• (2) Serbia must recognize crimes committed during the war. The new PM said, “We cannot sit at the negotiating table forgetting and flattening history. Serbia must acknowledge the crimes it has committed in Kosovo, and its government must distance itself from them.”
  • (3) The two sides must be equals at the table. “We can not talk as unequal parties. Kosovo has been more of a subject of the dialogue than a party to the dialogue, and that needs to change,” said Kurti.
  • (4) The results must benefit the citizens. He said “it is citizens who benefit from future talks, not political leaders.”

KOSOVO MINISTER CALLED TO RESIGN: A senior official in the Democratic Party of Kosovo (PDK) has called for Minister of Environment and Spatial Planning, Liburn Aliu to be sacked after he was indicted on misuse of official duty charges . Aliu became a minister in Albin Kurti’s government on March 22.

SLOVENIA ADOPTS FIVE-YEAR EU PLAN: “The declaration on Slovenia’s activities in EU institutions in 2021-2024 was confirmed in the National Assembly on Tuesday in a 45:32 vote that came after a debate that saw the opposition parties criticise the document for being too generalised and long-term.”The declaration was presented by Prime Minister Janez Janša, who said that improving the resilience of the EU to crises, green transition and the rule of law were the main topics.” (Slovenia Times)

KRIVOKAPIĆ TO MOSCOW: Montenegrin PM Zdravko Krivokapić will attend the May 9 celebrations in Moscow, according to a member on Montenegro’s team to procure vaccines from Russia, Sergej Boljević. Just las year Krivokapić called for the May 9 to not be celebrated anymore.

CROATIA LEADERSHIP VACCINATED: Croatian PM Andrej Plenković, Parliament Speaker Gordan Jandroković, and Health Minister Vili Beroš were vaccinated yesterday with AstraZeneca. Just last week the EU was looking at whether AstraZeneca caused blood clots.

SPEAKING OF ASTRAZENECA…: Slovenia plans to inoculate all adults by July and begin inoculating the elderly with the AstraZeneca vaccine.

BOGIĆEVIĆ WITHDRAWS CANDIDACY FOR SARAJEVO MAYOR: Popular politician Bogić Bogićević has rescinded his candidacy to become Sarajevo’s next mayor over concerns with coalitions. He wrote, “It has obviously become a stumbling block in the coalition relations of the Four, which showed evident disunity at today’s session of the Sarajevo City Council, on that occasion. That disunity is a kind of message that I am not a desirable candidate for the mentioned responsible position within the Four.”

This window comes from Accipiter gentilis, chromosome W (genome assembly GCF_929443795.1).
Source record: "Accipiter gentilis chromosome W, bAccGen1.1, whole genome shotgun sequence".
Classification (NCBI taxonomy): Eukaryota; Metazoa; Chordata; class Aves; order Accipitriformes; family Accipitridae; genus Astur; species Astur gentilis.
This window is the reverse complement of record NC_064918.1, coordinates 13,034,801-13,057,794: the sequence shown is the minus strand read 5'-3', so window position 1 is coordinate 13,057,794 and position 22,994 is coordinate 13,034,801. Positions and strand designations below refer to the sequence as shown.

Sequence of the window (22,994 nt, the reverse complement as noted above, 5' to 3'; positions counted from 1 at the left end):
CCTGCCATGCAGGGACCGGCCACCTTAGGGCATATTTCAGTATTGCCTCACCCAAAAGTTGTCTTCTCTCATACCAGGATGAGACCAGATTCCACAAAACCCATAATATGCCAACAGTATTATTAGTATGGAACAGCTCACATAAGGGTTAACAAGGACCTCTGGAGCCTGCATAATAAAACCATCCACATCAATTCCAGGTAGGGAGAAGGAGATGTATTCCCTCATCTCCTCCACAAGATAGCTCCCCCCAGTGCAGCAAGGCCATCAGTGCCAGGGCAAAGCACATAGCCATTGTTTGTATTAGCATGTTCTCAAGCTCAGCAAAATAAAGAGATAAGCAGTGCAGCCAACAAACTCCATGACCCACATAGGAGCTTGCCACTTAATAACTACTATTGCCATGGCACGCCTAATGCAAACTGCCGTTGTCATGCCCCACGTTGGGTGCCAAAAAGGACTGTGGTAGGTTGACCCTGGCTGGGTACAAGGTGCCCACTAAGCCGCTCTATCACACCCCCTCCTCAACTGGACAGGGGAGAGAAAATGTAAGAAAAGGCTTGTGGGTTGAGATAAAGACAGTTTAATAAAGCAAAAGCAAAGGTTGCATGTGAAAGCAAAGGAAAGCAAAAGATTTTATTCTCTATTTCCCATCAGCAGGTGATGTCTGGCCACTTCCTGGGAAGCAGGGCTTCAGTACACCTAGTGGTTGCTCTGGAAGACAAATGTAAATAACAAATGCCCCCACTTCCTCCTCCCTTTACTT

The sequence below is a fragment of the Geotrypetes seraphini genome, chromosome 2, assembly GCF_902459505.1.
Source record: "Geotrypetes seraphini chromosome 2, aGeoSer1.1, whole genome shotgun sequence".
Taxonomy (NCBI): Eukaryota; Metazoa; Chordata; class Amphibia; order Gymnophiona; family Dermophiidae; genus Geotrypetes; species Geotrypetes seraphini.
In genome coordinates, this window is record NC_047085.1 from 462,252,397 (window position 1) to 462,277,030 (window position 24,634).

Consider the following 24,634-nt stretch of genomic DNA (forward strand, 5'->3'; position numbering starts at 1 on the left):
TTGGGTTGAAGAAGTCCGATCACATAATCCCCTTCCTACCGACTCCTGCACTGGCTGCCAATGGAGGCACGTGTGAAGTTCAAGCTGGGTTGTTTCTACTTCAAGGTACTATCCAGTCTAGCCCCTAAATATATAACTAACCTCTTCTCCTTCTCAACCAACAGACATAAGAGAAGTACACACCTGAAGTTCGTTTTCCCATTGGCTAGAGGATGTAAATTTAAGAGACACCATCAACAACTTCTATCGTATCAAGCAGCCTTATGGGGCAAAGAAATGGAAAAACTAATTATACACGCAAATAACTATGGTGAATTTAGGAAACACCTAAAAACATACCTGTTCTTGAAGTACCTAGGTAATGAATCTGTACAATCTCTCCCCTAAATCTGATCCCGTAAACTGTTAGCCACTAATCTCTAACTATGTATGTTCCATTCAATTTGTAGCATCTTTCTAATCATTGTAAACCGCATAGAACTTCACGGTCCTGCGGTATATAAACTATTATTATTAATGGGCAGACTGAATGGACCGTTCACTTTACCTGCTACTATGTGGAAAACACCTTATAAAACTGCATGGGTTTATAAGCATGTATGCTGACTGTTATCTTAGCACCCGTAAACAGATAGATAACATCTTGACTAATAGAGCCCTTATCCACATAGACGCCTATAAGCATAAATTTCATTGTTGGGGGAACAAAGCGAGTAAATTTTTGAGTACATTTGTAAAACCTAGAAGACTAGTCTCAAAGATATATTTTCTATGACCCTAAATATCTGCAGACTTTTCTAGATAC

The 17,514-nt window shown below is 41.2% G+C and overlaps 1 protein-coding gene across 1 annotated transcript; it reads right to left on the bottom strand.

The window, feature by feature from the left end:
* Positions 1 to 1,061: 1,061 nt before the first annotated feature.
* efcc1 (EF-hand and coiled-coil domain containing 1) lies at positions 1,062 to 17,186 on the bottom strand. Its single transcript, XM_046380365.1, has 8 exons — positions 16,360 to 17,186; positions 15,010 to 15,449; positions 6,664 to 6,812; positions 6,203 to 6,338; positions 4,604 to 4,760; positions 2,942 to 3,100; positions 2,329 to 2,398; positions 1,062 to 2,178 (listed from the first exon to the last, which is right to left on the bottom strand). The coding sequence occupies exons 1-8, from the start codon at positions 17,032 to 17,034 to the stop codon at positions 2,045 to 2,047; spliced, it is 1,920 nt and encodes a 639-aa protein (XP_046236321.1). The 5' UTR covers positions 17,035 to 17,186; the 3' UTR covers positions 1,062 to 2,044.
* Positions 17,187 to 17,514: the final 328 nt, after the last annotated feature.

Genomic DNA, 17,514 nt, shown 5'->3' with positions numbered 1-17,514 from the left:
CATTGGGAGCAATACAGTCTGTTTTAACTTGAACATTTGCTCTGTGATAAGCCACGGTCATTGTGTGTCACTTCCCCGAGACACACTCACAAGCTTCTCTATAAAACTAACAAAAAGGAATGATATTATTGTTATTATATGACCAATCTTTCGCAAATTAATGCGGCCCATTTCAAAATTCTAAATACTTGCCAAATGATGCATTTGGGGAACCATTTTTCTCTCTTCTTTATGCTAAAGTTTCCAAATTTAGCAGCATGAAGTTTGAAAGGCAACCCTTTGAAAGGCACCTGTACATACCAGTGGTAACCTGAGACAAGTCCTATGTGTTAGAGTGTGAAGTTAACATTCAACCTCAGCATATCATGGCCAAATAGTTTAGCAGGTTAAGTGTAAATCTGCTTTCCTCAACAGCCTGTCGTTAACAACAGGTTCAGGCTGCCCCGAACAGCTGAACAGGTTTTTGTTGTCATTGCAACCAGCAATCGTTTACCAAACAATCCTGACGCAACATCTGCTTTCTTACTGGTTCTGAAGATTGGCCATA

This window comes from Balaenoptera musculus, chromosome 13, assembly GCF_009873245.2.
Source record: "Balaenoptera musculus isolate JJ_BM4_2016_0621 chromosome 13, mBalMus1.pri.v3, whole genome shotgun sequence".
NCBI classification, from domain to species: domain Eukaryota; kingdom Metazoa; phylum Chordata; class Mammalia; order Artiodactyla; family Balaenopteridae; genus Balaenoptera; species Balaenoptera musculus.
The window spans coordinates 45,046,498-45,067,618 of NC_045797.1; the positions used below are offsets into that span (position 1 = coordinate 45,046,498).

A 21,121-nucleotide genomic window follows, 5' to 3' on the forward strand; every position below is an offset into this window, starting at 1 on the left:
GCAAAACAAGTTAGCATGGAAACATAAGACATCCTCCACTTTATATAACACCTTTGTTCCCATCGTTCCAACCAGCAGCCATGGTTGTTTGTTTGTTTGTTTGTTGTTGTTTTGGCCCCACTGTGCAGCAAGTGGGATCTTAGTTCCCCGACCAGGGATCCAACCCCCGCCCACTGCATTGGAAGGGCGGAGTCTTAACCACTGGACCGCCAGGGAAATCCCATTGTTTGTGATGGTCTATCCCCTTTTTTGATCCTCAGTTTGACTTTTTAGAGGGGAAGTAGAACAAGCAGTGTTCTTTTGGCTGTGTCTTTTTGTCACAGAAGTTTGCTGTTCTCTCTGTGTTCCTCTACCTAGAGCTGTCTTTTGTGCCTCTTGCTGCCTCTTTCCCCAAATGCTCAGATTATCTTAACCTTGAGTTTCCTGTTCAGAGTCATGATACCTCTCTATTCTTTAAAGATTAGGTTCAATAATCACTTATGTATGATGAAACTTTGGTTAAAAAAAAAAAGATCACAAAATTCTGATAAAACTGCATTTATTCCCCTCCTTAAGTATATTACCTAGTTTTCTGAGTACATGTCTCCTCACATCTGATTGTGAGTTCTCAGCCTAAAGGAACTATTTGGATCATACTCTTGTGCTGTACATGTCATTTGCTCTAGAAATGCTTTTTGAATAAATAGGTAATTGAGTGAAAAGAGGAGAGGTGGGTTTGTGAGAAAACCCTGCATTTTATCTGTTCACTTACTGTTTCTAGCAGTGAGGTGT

U.S. DONATES HUMVEES TO ALBANIA: “The United States has provided 29 new Humvees to bolster Albania’s military capabilities ahead of military exercises in southeastern Europe, the Balkan nation’s Defense Ministry said Wednesday.”U.S. Ambassador Yuri Kim said the vehicles were part of a ‘priority project for the United States – to assist in the transition of Albania’s 2nd infantry battalion from a light infantry battle group to a motorized infantry battle group'” (AP News)

RIMAC OPENS UP IN ENGLAND: “Electric car maker Rimac Automobili opened an R&D office in the UK, company owner Mate Rimac on Tuesday during a visit by the UK Minister of State for Trade Policy, Greg Hands, to the company’s headquarters in the town of Sveta Nedelja outside Zagreb.

“The R&D office, located in the Warwick Enterprise Park some 20 kilometers south of Coventry, is expected to hire some 30 people by the end of the year and is intended to work with the UK automobile industry as well as the company headquarters in Croatia.” (N1)

IN OTHER NEWS
REPORT: “The Institution of Additional Judges as a Potential Threat to Judicial Independence in Bosnia and Herzegovina” by the OSCE Mission to Bosnia and HerzegovinaOP-ED: “U.S. Should Encourage Albania’s Transition to Free Market Economy” by Anthony Kim and Tim Doescher in Heritage Foundation

ANALYSIS: “Montenegro’s Relations With Serbia Remain Uneven Despite Political Changes” by Samir Kajosević and Milica Stojanović in Balkan Insight

ANALYSIS: “Is the EU asking too much of Bosnia and Herzegovina?” by Nikola Djordjević in Emerging Europe

CULTURE: “Skopje mayor eyes destroying ‘Porta Makedonija’” in The Macedonia Times

WORLD CUP QUALIFYING RESULTS: Bosnia draws Finland 2-2. Montenegro beats Latvia 2-1. Serbia beats Ireland 3-2. Slovenia tops neighbors Croatia 1-0.

SPORT: Kosovo beat Lithuania 4-0 in a friendly soccer match. But Kosovo removed Man City goalkeeper Arijanet Murić from the squad after being “massively drunk.” The 22 year old Murić is currently on loan to Dutch side Willem II.

ENTERTAINMENT: “Animation Filmmakers Face COVID Effects from Baltics to Balkans” in Film New Europe